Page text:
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Sailing Directions – Understanding Points of Sails



Knowing Sailing Directions – Why Points of Sails is Essential When Learning to Sail

New York (USA), September 02, 2017

Points of sail are specific terms that explain direction of a sailing boat with reference to its angle to the wind. Each point of sail exhibits tailored characteristics. A thorough knowledge of every point of sail is essential when learning to sail. Some points of sail increase boat speed while some pose problems. A clear understanding of each point of sail, and about how best you can use them to increase efficiency of your boat will ensure a smooth sailing experience. You have to make many adjustments to centerboard, sails, and crew persistently every time your boat changes course. It then becomes easy to harness wind for easy sailing on seas.

Understanding Points of Sail

Wind strength and direction is important for setting sails and controlling boat movements. To understand points of sail, a clear distinction between starboard tack and port tack is necessary. If wind is blowing from the port side, boat is on port tack. If wind is blowing from starboard side, boat is on starboard tack. Boat is normally on either starboard or port tack while on any point of sail. The only exception is when boat is head into wind.

Wind could be true wind or apparent wind. True wind is perpendicular to the waves and indicates direction of wind. Apparent wind sails the boat. Difference between apparent and true wind is greatest when boat speed and wind velocity is greatest. If sailing with the wind, apparent wind has less force than true wind. If sailing against wind, apparent wind has greater force than true wind.

Hence, sails are trimmed or pulled closer to midline of the boat if you sail close to the wind. Sails are let out progressively as you sail away from the wind. Speed and direction of apparent wind decides exact position of sails.

Five Points of Sail

There are five main points of sail. The wind, or no go zone, is around 35° either side of the true wind in upwind direction. The best angle for easy and efficient sailing upwind is 50° to 55° to the true wind. A boat cannot sail directly into the wind. Trying to do so is luffing.

The five points of sail from edge of no go zone to directly downwind are:



1. Close-hauled (22° to apparent wind)
2. Close reach (halfway between close-hauled and beam reach)
3. Beam reach (90° to apparent wind)
4. Broad reach (22.5° away from directly downwind sailing)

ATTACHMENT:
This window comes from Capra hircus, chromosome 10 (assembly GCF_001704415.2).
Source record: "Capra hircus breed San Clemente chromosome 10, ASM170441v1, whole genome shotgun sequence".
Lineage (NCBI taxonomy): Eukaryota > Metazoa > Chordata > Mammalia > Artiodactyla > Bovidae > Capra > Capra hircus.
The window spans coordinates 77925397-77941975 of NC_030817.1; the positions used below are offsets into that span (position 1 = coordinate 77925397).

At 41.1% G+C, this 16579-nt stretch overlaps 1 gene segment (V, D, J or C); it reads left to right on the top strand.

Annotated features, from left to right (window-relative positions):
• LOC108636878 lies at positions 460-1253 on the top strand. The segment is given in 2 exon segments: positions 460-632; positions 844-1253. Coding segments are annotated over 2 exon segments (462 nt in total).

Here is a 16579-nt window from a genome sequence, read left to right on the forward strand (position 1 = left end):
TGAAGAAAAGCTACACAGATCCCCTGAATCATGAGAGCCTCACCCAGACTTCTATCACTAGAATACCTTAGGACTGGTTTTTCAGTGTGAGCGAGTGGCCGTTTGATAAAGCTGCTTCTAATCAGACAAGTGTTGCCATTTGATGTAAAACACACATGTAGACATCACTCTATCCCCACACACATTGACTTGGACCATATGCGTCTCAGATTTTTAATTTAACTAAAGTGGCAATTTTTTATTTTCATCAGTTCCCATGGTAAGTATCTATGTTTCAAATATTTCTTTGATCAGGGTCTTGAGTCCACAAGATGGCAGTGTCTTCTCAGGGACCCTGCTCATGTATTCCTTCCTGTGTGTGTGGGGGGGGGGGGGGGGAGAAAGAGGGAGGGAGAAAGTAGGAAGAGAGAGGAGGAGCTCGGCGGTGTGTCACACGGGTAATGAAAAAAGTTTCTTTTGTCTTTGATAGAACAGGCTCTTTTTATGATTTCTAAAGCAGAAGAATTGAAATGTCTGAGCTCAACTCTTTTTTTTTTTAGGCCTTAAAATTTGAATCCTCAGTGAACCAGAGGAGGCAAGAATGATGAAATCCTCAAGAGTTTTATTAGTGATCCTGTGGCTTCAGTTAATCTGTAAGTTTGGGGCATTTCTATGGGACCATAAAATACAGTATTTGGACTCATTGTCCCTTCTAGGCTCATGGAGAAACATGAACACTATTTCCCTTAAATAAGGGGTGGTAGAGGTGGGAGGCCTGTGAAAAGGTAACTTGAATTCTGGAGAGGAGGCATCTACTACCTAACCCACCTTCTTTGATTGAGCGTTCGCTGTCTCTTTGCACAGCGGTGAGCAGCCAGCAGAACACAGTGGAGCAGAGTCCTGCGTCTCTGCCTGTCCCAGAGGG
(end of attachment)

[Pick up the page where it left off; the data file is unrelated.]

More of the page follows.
5. Running (directly downwind)

Close-Hauled

This is a precise point of sail. It is sailing as close to wind as possible, normally at an angle of around thirty-five degrees without entering the No-Go Zone. The exact angle of boat in relation to wind direction differs from boat to boat. When sailing close-hauled, sails of a boat are trimmed in tightly and boat travels diagonally upwind. Boat needs to make many zigzags to proceed upwind. Turns in-between zigzags are called tacking. If your boat starts luffing slightly while sailing along close-hauled efficiently, it is pinching.

Close Reach

This is any upwind angle between Close-hauled and Beam reach. This is same as fetch or fetching.

Beam Reach: This is a precise point of sail. It indicates sailing across the wind and is a faster point of sailing. Your boat is steered perpendicularly to the wind. Sails are put out at roughly forty-five degrees. Sail produces greater lift and therefore boat speed increases. At this point of sail, it is possible to point exactly in which direction you want to sail.

Broad Reach

At this point of sail, wind comes from behind the boat at an angle. This is a range of wind angles between Beam reach and Running downwind. Sails remain eased out from the boat as much as possible. This is almost similar to running downwind except that sail is still working. This point of sail is the fastest if winds are very strong.

Running Downwind

This is the slowest point of sailing as you are sailing dead before the wind. This is a precise point of sail. This is also referred to as ‘Don’t go Zone’ as steering and trimming are extremely difficult. As wind is coming from behind, boat can gybe accidentally if lee-side of sail catches the wind. Although sails push your boat in this direction, it is best to complete this direction by tacking downwind. This means you should sail closer to the wind and gybe to remain in desired course and thereby avoid running downwind. This is the most difficult point of sail for all modern yachts. Stability of your boat is least at this point of sail as main sail remains eased out at maximum possible limit.

Guide to Sailing and Ocean Cruising in a Medium Sized Yacht
The Complete Reference Guide to Sailing and Ocean Cruising in a Medium Sized Yacht


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